14 Sep Vinyl Record Maintenance and Storage
Arguably, even more important than the upgrade to high-end turntables is making sure that your vinyl stays in tip-top shape. Firstly, storing your valuable record collection properly is the first step of vinyl record maintenance to increase longevity and play-ability of your music collection. There are 4 simple guidelines. Start with stacking your albums vertically. Never lay them flat. Laying them flat, even for a few weeks or less, can cause warps. The temperature in your storage location should never exceed 95 degrees Fahrenheit and should stay above 40 degrees Fahrenheit. So attics and garages would likely not be good choices for long term storage of a collection that you may not be listening to currently. The final guideline is related to dust and other contaminants. Even the outer jackets of your records should be kept dust free. Dusty jackets will lead to dusty vinyl surfaces, which is quite undesirable from a vinyl record maintenance standpoint, as the sound quality and longevity of your prized vinyl collection may suffer.
Now let’s address the surface aspect of vinyl record maintenance. Routine cleaning before you play a record side is mandatory. If you skip this step, the dust and debris that is located in the grooves will end up on the tip of your stylus. You may not be able to see the dust on the records surface, but it is surely there. So a carbon fiber record cleaning brush is essential. The brush is used dry, (fluids are not desirable). Place the record on your turntable and get it spinning. But before you cue the tone arm down to the first groove, use the brush. The brush should be held so that one end is near the center paper label, and the other is at the outer edge. Light pressure is all that is required, and let the record revolve about 6 times. After the 6th revolution sweep the dust that is built up on the brush off to the outer edge of the record.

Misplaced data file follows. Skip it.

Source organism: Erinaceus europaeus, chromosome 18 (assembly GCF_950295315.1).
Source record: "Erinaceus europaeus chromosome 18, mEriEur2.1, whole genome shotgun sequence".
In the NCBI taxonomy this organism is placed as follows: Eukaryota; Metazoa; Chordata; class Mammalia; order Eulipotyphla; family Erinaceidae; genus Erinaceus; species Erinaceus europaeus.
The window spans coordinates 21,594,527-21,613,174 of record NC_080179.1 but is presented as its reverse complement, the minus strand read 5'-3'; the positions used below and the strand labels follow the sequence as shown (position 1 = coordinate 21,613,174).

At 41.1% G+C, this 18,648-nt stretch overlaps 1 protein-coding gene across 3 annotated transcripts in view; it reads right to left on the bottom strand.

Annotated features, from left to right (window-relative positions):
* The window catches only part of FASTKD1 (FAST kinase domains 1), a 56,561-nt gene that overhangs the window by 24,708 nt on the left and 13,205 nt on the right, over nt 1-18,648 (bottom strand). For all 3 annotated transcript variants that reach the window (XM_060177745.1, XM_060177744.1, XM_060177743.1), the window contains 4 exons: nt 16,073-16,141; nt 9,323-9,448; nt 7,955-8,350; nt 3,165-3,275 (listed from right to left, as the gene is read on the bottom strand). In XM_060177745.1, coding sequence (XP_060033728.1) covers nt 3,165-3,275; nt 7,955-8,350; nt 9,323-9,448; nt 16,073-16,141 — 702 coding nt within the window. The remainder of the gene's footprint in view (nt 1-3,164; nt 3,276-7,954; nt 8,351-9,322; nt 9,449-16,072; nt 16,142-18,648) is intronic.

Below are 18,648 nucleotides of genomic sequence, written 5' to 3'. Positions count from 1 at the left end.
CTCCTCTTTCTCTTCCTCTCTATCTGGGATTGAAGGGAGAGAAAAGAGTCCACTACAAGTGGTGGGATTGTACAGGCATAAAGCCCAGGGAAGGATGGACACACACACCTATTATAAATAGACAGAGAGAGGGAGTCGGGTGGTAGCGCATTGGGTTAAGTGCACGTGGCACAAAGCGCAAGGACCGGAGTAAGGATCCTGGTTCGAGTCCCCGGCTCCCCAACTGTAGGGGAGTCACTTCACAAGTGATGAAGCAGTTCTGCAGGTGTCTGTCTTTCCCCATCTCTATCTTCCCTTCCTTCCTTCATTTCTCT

A more effective vinyl record maintenance protocol would include a professional or enterprise grade record cleaning machine. The best machines include a very specific cleaning fluid (that is safe for records and evaporates without residue) and a vacuum and suction system, to remove the contaminated cleaning fluid from the surface of the record. These machines are essential to maintain larger collections and for folks that are looking for the least amount of surface noise when listening to better quality music systems. Each record in your collection (both brand new and older ones) need only to be cleaned once by the machine, and then routinely with the carbon fiber brush, just before play.
Additional enhancements include replacing the older paper sleeves that are contaminated by dirt, with brand new rice paper sleeves. Clean records need clean sleeves.
Valuable recordings need to be stored in sleeves that won’t scuff the surface of the record as you slide them in and out. And finally if you choose to invest in a record cleaning machine, then also consider investing in a record preservative product. LAST is the foremost record preservative product. LAST fluid can be applied easily to the surface of your perfectly machine cleaned record. The best time to apply LAST is as soon as you have finished cleaning the record. Then it will be ready to play. Don’t use LAST with just the dry brush cleaner. Your record must be perfectly clean prior to applying LAST.
Now that you have your vinyl record maintenance down, it is time to listen to music minus the snap, crackle, and pop!